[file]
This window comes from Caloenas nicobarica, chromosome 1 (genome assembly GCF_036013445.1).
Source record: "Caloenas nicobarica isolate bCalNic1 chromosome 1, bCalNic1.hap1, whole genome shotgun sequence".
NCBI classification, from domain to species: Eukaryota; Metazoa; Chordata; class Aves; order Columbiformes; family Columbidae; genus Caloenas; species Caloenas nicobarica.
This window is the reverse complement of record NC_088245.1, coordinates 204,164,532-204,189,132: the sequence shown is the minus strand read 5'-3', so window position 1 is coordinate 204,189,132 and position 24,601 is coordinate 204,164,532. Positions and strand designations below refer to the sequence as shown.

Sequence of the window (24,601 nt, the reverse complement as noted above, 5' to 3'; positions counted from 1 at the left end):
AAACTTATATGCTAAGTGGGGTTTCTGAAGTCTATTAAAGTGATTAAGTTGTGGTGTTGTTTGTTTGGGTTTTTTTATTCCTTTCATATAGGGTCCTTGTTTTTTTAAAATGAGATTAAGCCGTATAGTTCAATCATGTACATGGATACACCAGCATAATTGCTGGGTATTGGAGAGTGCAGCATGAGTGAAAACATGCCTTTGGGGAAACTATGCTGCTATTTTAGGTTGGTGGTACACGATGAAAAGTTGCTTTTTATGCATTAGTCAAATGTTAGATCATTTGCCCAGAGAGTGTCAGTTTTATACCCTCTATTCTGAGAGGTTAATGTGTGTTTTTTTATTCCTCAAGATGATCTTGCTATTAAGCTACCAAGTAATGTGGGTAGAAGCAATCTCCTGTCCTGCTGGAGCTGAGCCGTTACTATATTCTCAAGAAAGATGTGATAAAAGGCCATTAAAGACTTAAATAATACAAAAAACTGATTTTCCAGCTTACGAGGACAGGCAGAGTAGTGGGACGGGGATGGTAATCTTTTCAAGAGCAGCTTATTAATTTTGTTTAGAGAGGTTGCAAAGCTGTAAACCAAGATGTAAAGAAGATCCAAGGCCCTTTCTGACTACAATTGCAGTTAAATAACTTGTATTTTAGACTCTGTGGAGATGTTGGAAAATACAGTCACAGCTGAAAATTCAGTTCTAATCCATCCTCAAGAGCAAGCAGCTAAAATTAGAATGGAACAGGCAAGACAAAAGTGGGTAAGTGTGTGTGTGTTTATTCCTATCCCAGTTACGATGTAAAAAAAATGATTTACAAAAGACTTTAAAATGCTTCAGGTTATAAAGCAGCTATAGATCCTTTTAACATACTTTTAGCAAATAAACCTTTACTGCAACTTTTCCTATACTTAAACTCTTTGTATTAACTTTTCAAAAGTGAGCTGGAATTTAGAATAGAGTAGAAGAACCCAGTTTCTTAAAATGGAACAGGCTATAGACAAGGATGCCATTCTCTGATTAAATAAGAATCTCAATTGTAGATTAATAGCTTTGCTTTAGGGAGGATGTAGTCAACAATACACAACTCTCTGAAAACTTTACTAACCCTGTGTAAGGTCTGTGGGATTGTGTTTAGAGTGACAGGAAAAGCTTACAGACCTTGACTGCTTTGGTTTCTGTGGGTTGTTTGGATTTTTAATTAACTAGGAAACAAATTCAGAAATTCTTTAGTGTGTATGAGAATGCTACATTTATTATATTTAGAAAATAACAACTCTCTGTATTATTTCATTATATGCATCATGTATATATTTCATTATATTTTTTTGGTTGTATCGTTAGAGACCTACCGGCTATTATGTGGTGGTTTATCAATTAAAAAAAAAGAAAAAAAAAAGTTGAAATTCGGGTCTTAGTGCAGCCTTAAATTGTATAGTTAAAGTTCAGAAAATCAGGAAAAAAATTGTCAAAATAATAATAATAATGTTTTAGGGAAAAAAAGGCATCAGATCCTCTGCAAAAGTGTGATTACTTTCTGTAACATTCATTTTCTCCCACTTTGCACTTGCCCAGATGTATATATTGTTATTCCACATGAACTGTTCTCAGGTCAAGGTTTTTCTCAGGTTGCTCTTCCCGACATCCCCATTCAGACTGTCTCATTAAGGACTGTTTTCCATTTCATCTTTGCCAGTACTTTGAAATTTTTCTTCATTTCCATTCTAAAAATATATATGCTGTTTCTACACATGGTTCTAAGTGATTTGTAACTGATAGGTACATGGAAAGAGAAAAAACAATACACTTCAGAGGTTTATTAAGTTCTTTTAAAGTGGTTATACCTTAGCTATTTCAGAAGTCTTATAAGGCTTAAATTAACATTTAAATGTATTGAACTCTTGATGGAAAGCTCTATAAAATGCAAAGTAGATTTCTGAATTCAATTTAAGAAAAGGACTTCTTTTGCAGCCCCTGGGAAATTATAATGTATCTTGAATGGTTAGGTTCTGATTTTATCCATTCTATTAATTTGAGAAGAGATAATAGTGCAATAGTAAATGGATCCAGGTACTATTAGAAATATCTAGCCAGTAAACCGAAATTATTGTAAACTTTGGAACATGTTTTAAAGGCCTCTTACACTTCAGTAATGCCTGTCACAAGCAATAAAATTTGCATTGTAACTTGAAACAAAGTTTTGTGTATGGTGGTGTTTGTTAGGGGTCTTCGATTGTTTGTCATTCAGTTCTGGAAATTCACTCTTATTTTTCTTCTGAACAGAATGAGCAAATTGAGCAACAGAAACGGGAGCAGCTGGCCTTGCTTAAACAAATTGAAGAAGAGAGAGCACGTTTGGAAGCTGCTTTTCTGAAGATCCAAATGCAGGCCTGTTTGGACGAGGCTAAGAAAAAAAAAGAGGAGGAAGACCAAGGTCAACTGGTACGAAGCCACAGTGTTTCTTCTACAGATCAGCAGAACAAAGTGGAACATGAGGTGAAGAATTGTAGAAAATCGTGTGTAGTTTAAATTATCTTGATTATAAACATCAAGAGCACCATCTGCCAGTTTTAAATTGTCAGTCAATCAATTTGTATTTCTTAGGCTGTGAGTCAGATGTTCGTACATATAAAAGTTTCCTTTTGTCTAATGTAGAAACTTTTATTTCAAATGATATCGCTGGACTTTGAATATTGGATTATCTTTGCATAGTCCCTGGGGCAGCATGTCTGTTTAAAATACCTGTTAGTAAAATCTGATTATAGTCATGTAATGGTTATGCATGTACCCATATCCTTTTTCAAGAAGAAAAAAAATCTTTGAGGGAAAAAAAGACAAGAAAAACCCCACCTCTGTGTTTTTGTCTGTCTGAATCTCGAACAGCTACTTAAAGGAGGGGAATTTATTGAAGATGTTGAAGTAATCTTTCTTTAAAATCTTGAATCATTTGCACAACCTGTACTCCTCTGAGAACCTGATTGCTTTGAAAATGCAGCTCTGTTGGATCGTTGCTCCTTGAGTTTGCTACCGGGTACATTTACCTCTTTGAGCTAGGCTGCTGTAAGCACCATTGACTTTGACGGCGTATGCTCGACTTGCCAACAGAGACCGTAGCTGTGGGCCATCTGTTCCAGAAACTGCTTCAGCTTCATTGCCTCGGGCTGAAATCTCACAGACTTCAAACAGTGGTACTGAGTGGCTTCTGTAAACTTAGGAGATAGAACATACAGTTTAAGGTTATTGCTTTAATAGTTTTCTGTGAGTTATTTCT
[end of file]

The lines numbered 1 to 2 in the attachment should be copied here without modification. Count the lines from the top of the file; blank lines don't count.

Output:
This window comes from Caloenas nicobarica, chromosome 1 (genome assembly GCF_036013445.1).
Source record: "Caloenas nicobarica isolate bCalNic1 chromosome 1, bCalNic1.hap1, whole genome shotgun sequence".